Tuesday, April 21, 2009

The Cygnet Project (Part 5) - First Sail

Cygnet and I get together for our first sail together and the memories came flooding back. It was so good to get this little boat back in the water again. It has been over 40 years since I have sailed a little P class yacht like this - but I have to say shipmates it was a bit like getting back on a bicycle after not having ridden one for decades - except that bicycles don't talk like Cygnet did - " Nice to have you back" she purred, "We do this soooo well together don't we? " - "Yes", I replied smiling, "We most certainly do .......... it is so very, very good to be back, it feels a bit like a home coming".

One of the reasons why all this restoration took place can been seen above - it is all about memories - happy memories. But the main reason can be found by searching my blog archive (Older Posts, below) for "The Cygnet Project Part 1" and reading about the original Cygnet and her gallant skipper.

In this photograph I am representing the Pleasant Point Yacht Club ( Canterbury, South Island NZ ) in my bright red P class "Elusive" in the 1966 'Tauranga Cup' National P Class contest on Evans Bay in Wellington. I was 15 years old. Where have the last 42 years gone? - blowing in the wind that's where! - I don't look back and want it all again. I just look back and celebrate it all - such happy, happy sailing days.

Who was this much slimmer and oh, so serious sailor? It was a very heavy weather contest that year and I broke this mast in the fourth race. I can remember being dog tired after every race and sleeping soundly every night with a smile on my face despite every bone in my body aching.

2009 and aged 57 years - much older, much tireder, and a lot wiser? hmmmm. Well, wise enough to know that happiness and delight can come with simple pleasures - a small yacht, an open expectant heart and a good breeze blowing.

Cygnets first sail was on the waters of Parua Bay Whangarei, Northland, New Zealand.

After a couple of hours of sailing in an oscillating, fair to moderate breeze we called it a day.

"Thankyou", said Cygnet as we headed towards the boat ramp, " It was great to get out on the water again, I could feel that you were really enjoying yourself, we will have to do this again some time." - I looked at her with a very, very big smile, "Yes" I said, " if there is one thing you can count on, it is that we will be going sailing together again soon."



Delwyn said...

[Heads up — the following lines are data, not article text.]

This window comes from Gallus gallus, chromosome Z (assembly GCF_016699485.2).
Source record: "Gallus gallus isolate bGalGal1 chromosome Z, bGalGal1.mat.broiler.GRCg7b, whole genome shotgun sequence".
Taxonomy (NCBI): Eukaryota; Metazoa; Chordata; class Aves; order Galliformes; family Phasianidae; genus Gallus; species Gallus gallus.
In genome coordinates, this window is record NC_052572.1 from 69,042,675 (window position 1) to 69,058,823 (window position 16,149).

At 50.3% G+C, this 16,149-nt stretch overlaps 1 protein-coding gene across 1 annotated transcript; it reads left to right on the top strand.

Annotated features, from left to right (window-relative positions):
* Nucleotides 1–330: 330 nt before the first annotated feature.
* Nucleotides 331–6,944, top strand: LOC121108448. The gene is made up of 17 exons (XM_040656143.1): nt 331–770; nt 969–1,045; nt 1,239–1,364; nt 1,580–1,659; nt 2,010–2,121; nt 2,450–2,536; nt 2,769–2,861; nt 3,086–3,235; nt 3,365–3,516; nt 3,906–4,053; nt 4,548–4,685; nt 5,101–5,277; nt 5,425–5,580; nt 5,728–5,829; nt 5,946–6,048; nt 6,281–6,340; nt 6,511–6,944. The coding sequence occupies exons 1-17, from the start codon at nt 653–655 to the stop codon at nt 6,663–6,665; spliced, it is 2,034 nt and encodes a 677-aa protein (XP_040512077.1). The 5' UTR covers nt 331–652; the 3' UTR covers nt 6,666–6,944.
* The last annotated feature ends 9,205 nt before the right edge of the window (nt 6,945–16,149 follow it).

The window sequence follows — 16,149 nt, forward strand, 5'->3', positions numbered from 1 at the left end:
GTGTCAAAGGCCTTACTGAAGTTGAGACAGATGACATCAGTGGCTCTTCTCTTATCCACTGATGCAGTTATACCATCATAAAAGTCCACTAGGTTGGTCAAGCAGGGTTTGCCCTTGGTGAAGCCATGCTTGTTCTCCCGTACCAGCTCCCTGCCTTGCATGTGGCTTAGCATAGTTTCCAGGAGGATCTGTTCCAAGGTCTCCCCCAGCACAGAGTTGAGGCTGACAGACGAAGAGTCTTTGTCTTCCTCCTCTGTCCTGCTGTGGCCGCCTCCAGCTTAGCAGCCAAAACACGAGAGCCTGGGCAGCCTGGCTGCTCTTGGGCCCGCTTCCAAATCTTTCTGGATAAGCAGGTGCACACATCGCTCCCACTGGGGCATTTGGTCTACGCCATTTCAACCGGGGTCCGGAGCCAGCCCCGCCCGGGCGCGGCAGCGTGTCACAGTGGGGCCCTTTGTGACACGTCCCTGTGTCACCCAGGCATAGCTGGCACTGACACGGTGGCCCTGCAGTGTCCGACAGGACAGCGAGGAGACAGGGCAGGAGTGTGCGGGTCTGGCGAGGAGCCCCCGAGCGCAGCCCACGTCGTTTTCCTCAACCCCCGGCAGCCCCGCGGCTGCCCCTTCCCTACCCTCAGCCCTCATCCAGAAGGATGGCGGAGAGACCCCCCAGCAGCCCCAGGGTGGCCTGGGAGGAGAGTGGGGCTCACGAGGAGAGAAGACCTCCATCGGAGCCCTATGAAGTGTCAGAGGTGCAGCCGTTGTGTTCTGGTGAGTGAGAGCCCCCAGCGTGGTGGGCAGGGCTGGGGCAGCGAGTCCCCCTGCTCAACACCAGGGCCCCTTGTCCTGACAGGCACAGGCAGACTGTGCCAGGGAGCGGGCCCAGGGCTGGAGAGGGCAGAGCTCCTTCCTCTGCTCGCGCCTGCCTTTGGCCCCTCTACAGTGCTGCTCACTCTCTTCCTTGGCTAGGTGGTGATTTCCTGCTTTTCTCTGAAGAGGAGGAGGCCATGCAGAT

this is a beautiful love story-
a man and his little boat...

You must feel a good sense of accomplishment as you sail cygnet coupled with the resurgence of those old memories - blowing in the wind...

Alden said...

Yes I do feel a sense of accomplishment at having restored this great little boat.

The biggest worry I had was how was I going to transport her to the water? In the end I did what I thought might be a bit percarious i.e. transported her on the roof rack of the old Honda - which turned out to be no problem at all.

She sails well and everything works ok, so it looks like a great partnership has been consolidated.

Dan Gurney said...

I have truly enjoyed your series of posts on the Cygnet Project, this one, especially. I was very serious about sailboat racing in the exact same time frame. I was crewing on 505s with the fleet that had the North American champion, Dennis Surtees and some others who were almost as good as he. Dennis imported his crew, Pip Pearson, from Australia. His boat, Fair Dinkum, was built in Australia.

Your P class boat carries a lot of canvas for one her size. I'll bet she's a blast to sail.

I hope you find a OK dinghy that needs your TLC.

Alden said...

Thankyou Dan, I have certainly enjoyed myself on this project.

I remember the 505 dinghy well although this is only in sailing magazines, they never took off in New Zealand at all. But from what I can tell they were certainly a fast and exciting boat to sail, and took a fair amount of skill to sail really well.

I am now on the look out for an OK dinghy to restore.
I thought I might get a fibreglass one and just sail it, but I think I will look out of a wooden one and do another restoration. An OK dinghy with all that deck area, especially if it has a varnished deck, has a quality of a Steinway piano that can be sailed!!!

I will keep you posted on my progress.

Katherine said...

Neat story Pal! I'm thrilled that she talks, too ;-)

Alden said...

She sure does talk Katherine AND she whispers in a light breeze, sings in a fair wind and laughs in a storm - Now isn't that just too good to be true? but then again, you wouldn't expect anything less from a real lady would you.